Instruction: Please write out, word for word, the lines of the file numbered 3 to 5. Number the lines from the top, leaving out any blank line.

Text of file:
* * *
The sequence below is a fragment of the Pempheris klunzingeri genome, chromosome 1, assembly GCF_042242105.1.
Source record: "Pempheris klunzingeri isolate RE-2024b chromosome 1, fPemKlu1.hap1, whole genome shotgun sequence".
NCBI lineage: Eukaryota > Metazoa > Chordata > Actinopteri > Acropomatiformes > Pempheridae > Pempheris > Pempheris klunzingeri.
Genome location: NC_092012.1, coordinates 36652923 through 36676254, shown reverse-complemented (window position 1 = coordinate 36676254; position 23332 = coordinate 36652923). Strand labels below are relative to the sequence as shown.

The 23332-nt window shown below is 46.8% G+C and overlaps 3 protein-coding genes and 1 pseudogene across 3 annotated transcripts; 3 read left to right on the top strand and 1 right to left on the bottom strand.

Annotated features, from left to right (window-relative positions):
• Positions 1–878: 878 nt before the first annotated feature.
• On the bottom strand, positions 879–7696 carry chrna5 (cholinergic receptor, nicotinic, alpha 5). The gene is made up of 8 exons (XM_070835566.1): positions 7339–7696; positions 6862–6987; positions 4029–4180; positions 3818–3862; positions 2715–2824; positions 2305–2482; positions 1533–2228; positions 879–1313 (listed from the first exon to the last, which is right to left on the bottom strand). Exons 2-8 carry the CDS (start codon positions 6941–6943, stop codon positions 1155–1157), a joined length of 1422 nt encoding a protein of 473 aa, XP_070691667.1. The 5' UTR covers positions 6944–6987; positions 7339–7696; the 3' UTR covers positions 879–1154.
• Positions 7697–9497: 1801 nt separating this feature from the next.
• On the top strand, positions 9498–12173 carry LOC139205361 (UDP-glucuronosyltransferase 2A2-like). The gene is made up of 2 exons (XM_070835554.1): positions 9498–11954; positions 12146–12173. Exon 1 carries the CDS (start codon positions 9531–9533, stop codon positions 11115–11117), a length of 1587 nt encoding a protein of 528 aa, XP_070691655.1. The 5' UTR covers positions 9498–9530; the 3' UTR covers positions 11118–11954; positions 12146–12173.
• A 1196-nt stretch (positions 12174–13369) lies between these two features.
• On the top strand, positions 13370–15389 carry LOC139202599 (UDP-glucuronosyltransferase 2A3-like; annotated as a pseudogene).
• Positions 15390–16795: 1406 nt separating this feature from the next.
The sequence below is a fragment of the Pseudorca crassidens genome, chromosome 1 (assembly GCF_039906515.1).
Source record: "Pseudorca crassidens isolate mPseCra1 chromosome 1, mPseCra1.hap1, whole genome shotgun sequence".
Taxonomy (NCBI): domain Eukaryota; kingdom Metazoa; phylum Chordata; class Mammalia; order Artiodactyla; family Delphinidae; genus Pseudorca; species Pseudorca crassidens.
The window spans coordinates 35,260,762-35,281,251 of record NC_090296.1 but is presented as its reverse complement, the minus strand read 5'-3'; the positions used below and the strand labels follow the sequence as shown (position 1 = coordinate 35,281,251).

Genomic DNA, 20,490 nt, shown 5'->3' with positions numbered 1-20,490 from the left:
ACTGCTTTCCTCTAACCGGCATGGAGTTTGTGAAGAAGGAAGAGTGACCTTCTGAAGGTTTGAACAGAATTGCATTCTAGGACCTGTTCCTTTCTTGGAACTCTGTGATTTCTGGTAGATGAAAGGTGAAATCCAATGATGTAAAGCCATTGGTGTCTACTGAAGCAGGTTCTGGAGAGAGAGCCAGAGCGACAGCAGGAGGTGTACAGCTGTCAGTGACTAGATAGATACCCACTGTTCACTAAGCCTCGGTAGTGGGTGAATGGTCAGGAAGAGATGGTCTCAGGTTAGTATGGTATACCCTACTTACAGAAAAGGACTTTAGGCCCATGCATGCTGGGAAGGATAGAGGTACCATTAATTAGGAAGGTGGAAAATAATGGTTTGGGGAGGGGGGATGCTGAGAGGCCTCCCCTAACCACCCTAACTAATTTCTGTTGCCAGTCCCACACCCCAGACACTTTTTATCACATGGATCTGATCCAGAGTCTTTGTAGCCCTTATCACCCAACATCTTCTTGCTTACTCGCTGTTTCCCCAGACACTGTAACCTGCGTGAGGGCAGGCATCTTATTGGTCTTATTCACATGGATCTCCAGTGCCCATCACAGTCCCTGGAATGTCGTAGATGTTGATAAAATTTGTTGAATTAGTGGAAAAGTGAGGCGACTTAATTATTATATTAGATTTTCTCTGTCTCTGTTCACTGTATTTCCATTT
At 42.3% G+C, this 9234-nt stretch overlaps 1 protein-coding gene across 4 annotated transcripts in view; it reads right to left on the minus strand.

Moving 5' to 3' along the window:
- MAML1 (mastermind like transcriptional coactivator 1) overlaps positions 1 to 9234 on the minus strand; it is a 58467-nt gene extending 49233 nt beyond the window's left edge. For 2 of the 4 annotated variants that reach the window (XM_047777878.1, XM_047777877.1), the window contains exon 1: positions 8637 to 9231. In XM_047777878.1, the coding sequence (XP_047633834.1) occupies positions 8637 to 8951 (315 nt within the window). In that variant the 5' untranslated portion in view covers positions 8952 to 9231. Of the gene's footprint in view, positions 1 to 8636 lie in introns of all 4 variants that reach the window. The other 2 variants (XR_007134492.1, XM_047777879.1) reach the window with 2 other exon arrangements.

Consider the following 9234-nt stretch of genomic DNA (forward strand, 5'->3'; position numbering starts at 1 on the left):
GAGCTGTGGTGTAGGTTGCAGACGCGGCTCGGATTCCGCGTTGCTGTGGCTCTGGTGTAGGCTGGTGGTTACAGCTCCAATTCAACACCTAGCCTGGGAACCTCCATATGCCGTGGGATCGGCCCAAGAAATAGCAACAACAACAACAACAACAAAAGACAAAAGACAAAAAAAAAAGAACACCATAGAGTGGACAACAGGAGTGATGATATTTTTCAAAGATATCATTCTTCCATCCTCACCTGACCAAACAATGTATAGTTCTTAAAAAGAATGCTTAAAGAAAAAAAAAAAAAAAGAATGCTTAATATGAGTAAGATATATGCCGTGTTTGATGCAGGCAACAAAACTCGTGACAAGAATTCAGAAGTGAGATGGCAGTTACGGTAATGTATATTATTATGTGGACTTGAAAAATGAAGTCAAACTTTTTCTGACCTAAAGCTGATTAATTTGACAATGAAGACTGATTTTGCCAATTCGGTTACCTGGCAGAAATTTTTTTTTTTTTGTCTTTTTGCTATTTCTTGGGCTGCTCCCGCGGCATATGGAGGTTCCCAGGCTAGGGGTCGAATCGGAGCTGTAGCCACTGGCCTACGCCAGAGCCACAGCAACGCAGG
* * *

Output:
NCBI lineage: Eukaryota > Metazoa > Chordata > Actinopteri > Acropomatiformes > Pempheridae > Pempheris > Pempheris klunzingeri.
Genome location: NC_092012.1, coordinates 36652923 through 36676254, shown reverse-complemented (window position 1 = coordinate 36676254; position 23332 = coordinate 36652923). Strand labels below are relative to the sequence as shown.

The 23332-nt window shown below is 46.8% G+C and overlaps 3 protein-coding genes and 1 pseudogene across 3 annotated transcripts; 3 read left to right on the top strand and 1 right to left on the bottom strand.